By Marie T. Henehan
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Extra resources for Foreign Policy and Congress: An International Relations Perspective
As an overall perspective on the respective roles of Congress and the president, the executive-dominance literature captures aspects of the presidency built into the of‹ce by the Constitution but exaggerates them by peering through the normative lens of distaste for congressional involvement in foreign policy. This literature then turns this lens on a particular historical era—the early Cold War. This focus on a period in which Congress was not very active produces a picture that is, from a historical point of view, incomplete at best and distorted at worst.
Disturbed by what they see as an uncritical acceptance of the assumptions of executive dominance, they embark on what they call “a necessary reappraisal” (32). They begin by asserting that, contrary to what most authors say, Congress has provided more initiative and leadership historically than has the president. Moe and Teel reinterpret Chamberlain’s (1946) ‹ndings, showing that they indicate that the president shapes less than half of the legislation on national security. They feel that, in the 25 years between the two studies, there has been a chronic tendency to exaggerate congressional impotence.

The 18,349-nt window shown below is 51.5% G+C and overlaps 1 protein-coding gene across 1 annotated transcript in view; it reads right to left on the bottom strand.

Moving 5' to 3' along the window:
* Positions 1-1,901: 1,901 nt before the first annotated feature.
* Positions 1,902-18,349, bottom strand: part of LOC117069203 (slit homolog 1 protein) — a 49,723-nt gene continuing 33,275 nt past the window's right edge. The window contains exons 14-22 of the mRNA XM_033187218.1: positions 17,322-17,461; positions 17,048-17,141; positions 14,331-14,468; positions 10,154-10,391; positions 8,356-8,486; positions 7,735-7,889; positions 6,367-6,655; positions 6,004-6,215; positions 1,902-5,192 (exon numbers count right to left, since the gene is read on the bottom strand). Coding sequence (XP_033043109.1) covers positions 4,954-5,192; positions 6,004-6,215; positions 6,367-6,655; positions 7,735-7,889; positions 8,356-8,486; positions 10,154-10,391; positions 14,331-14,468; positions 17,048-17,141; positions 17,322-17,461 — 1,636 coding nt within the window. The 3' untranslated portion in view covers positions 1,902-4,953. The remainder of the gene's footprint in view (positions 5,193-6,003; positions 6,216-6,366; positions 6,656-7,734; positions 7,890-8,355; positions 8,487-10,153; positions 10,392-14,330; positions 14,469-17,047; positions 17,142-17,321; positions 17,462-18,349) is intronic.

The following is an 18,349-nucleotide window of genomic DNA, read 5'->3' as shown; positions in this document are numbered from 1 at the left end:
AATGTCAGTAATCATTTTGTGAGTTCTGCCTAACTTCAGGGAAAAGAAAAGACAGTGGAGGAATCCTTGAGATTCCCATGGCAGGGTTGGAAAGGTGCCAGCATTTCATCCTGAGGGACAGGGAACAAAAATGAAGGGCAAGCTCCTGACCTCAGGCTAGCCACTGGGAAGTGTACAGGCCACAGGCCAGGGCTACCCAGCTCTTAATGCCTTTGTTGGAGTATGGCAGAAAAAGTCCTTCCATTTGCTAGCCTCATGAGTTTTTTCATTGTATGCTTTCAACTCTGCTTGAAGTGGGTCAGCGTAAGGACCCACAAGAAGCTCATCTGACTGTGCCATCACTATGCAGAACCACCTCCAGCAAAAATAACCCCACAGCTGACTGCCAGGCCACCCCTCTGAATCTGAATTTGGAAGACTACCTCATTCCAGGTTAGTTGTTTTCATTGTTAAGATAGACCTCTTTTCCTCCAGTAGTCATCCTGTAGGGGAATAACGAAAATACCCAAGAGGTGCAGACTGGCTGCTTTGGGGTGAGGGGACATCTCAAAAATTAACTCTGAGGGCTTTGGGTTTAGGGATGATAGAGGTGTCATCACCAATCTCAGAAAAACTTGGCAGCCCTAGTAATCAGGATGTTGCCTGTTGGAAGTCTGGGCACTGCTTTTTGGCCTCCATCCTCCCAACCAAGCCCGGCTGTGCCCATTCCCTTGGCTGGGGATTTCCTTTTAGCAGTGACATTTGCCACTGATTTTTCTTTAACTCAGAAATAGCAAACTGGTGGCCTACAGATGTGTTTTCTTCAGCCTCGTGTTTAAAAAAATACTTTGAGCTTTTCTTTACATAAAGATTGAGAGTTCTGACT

Carter ‹nds that for 65 percent of the cases, Congress is compliant or resistant and that in 35 percent of the cases, Congress rejects the administration’s request or initiates its own policy. Although a 65 percent success rate indicates considerable presidential in›uence, the fact that Congress rejects the administration’s proposals or initiates its own policies the other 35 percent of the time implies that the executive-dominance school has given Congress short shrift. Although Carter ‹nds more assertive behavior after 1968 (43 percent) than before (29 percent), he points out that congressional assertiveness is not unique to the Vietnam era: “independent” behavior has comprised 25 percent of congressional foreign policy behavior since the 1950s, leading him to conclude that the overall pattern of congressional foreign policy behavior is basically the same for the 1960s as it is for the 1970s and early 1980s (1986a, 352).